Earth's orbits are at risk of overcrowding - then what?

Opinion: Dr Priyanka Dhopade cautions we'll pay a heavy price unless the space industry is incentivised to develop and maintain environmental standards.

Illustration of Earth, surrounded by debris floating in space

The global space industry is worth US$546 billion and expected to triple in the next decade. The domestic aerospace sector, catalysed by Rocket Lab USA’s privately owned launch site at Māhia Peninsula, the fourth busiest site in the world, is primed to be worth NZ$10 billion by 2030.

Growth of the industry is currently driven by commercial demand for satellite data services, while future growth may be driven by the resource economy with in-space services such as manufacturing and mining. Manufacturing certain products like fibre optic cables and pharmaceuticals in microgravity increases their quality and profitability on Earth, for instance, while refuelling and servicing satellites in orbit could increase their life.

The public response to the growing space industry in New Zealand has been largely positive, as evidenced by a rising demand for aerospace engineering undergraduate programmes at the universities of Auckland and Canterbury. Rocket Lab USA’s founder, Peter Beck, was made a Knight Companion this year for his services to the aerospace industry, business and education.

But this growth and progress is punctuated by drastic environmental and social upheavals, both domestically and internationally. Between pandemic disruption, political uncertainty, global climate action and extreme weather events, we are wary of the uncertainty the future will hold. There is a risk that future upheavals will exceed our capacity to respond and adapt, and space is not exempt from such risk.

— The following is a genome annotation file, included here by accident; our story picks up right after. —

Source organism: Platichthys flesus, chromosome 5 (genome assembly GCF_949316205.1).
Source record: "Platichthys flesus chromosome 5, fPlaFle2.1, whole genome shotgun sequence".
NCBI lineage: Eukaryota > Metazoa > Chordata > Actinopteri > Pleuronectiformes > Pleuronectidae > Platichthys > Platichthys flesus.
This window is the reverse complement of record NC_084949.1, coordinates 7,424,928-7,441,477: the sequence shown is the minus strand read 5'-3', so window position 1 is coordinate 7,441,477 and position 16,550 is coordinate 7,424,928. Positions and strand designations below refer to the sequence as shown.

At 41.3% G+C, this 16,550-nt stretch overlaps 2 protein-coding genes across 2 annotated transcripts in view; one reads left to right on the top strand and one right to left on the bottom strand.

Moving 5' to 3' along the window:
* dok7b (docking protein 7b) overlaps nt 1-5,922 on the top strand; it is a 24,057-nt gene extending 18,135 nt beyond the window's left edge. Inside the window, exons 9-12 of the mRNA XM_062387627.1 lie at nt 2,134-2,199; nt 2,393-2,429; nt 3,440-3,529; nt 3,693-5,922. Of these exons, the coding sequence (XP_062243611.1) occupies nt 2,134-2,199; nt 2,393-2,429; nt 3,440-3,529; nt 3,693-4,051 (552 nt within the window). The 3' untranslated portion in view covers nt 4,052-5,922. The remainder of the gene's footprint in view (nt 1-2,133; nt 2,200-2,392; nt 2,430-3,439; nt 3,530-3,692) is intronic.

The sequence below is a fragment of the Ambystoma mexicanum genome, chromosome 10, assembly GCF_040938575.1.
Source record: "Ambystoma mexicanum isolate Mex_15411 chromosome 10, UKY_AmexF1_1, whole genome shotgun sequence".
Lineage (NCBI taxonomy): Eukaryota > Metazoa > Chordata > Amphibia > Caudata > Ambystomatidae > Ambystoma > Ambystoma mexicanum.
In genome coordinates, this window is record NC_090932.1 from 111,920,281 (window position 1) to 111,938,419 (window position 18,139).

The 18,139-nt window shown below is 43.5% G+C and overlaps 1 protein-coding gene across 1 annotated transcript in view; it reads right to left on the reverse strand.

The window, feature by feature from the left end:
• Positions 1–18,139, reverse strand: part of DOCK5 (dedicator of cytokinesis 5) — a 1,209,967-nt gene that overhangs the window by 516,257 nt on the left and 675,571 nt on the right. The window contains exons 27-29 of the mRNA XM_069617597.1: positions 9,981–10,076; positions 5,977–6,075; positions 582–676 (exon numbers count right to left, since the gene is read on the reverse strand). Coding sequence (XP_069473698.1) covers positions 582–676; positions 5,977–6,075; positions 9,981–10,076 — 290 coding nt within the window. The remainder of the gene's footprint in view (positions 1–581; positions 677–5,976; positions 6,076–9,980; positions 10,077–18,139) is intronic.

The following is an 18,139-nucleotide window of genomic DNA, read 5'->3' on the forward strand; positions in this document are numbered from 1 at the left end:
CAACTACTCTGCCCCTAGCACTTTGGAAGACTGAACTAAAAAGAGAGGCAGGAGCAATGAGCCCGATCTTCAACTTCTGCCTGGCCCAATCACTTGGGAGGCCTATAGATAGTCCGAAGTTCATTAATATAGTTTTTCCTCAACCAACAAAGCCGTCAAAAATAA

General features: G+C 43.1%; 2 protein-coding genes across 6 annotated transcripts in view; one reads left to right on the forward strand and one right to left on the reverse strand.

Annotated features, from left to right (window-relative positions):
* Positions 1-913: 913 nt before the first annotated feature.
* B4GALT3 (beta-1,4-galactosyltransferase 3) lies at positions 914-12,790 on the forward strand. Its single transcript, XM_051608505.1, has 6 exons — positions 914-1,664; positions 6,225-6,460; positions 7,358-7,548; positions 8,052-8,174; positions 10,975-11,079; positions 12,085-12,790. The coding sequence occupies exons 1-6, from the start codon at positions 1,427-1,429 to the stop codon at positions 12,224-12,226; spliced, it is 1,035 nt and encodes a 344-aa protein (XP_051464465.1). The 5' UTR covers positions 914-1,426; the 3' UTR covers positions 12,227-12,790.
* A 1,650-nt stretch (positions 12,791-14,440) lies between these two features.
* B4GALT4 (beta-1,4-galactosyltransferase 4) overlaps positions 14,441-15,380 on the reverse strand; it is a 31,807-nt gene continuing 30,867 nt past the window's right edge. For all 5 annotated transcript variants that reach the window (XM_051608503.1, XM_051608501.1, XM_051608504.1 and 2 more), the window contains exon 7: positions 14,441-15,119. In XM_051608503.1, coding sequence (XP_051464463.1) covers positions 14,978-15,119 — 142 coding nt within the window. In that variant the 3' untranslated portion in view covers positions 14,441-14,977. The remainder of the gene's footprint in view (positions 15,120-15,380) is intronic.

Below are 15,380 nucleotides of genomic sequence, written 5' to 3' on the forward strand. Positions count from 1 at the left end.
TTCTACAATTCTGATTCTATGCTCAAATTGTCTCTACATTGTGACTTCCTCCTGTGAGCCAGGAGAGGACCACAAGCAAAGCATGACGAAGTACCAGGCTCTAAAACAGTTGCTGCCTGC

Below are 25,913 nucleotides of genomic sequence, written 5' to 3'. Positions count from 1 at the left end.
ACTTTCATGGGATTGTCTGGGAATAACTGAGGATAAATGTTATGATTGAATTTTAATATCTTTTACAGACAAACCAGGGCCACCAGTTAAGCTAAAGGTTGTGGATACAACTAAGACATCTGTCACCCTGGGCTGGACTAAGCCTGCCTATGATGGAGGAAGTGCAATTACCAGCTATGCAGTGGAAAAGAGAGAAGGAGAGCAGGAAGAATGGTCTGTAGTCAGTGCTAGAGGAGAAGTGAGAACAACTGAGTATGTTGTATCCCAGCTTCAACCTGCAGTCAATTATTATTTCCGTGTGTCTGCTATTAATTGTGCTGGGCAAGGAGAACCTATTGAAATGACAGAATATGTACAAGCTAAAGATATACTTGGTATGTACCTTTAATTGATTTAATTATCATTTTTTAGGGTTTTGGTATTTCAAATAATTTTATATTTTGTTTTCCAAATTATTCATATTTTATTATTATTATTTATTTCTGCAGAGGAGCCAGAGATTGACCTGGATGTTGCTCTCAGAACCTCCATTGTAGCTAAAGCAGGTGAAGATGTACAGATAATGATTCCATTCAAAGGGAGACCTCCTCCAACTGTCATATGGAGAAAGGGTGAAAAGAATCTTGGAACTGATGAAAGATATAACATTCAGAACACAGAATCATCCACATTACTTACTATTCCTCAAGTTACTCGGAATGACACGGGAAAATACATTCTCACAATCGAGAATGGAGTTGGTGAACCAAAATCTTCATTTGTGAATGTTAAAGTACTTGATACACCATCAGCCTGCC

The space sector plays a key role in climate change adaptation by providing accurate and timely satellite data, but struggles to contend with its own environmental footprint, and the risk of not doing so. In contrast to the forecasted economic gains, the sector can’t seem to extrapolate its own environmental and socio-cultural impacts.

Already, more than 80 percent of objects in Earth’s orbits are junk. It has taken decades to develop effective regulations for space debris mitigation globally, and we continue adding to the total number of objects in orbit. The latest estimate of objects greater than 1mm in size is above 100 million. This has created a serious and also dangerous problem. These objects are orbiting the Earth at 15km/s – discarded components of satellites, rockets, and the fragmented debris generated by collisions and explosions – which pose a serious threat to all spacecraft and our continued access to space.

Space sustainability initiatives appear to be driven by economic interests rather than environmental concerns.. This myopic view of sustainability has created a misguided sense of growth within the space industry.

We could reasonably expect that this knowledge would have led to systemic solutions to this problem. Instead, ‘space junk’ has generated its own ‘junk economy’: new business opportunities in orbital debris mitigation and removal, collision avoidance and satellite insurance services. In other words, space sustainability initiatives still appear to be driven by economic interests, rather than environmental concerns.